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Keeping up to date

We take seriously our responsibility to keep you up to date so that you can use changes in employment law to commercial advantage. By understanding and interpreting the latest case law and legislation we can deliver updates to you that are concise and usable. With imagination, we are able to ensure that developing law can be used to allow you to achieve commercial solutions, cost effectively and expediently.

Homeworking and opportunities to ‘set up shop’

Posted on: December 3rd, 2020 by Ginny Hallam

There’s never been a greater time to progress self-employed ambitions. With change always comes opportunity and for those with a burning ambition to do it for themselves, being out of sight means the opportunity to create, innovate and develop business opportunities which may not be aligned to your own.

It seems that ‘side hustling’ is on the increase so what can you do to protect your business…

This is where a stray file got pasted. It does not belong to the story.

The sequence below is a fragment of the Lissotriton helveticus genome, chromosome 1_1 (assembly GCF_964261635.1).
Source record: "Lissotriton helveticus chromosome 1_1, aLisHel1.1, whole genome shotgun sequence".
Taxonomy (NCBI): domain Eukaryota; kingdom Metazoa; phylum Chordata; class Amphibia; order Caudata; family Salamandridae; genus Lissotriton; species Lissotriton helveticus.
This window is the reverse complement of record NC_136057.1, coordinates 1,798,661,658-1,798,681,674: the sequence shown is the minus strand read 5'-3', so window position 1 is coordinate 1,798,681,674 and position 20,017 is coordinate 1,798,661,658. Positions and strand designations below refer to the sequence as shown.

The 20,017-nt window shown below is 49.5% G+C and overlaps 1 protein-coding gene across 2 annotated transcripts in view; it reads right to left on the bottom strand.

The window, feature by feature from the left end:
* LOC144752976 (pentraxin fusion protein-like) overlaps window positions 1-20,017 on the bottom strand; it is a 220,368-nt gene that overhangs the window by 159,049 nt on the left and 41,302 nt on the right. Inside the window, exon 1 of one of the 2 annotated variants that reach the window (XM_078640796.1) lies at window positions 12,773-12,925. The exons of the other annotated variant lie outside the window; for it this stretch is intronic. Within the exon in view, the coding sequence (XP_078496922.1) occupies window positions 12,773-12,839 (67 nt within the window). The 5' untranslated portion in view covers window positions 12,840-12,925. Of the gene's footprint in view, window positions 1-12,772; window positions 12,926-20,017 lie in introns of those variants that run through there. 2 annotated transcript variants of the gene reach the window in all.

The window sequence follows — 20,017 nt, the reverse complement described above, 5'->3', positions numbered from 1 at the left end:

1. Post termination restrictions – keep them up to date as your business grows and as you promote internally (they’re interpreted at the point they were signed, so if they haven’t kept up with the individual’s progression at best there will be gaps in the protection they offer). Ensure they require the employee to flag to you when they have secured work elsewhere and make disclosing restrictions to a new employer imperative.
  2. Confidential information – call out the ‘crown jewels’ in your employment contract, store the information securely and don’t share passwords flippantly.
  3. Right to search – include provision to do so within your employment contract and don’t forget to carry out an all-important ‘data protection impact assessment’ if you’re planning on searching emails and browser history.
  4. Put appropriate security measures in place – ensure that documents are password protected and there is a system in place to alert you to a significant download of information.
  5. Right to veto working for others – ensure your employment contracts insist upon employees disclosing work for others and give you the right to ask them to stop doing so.

Get in touch to discuss reviewing and updating your employment contracts.

 

This update is accurate on the date it was sent (3 December 2020), but may be subject to change which may or may not be notified to you. This update is not to be taken as advice and you should seek advice if anything contained within affects you or your business.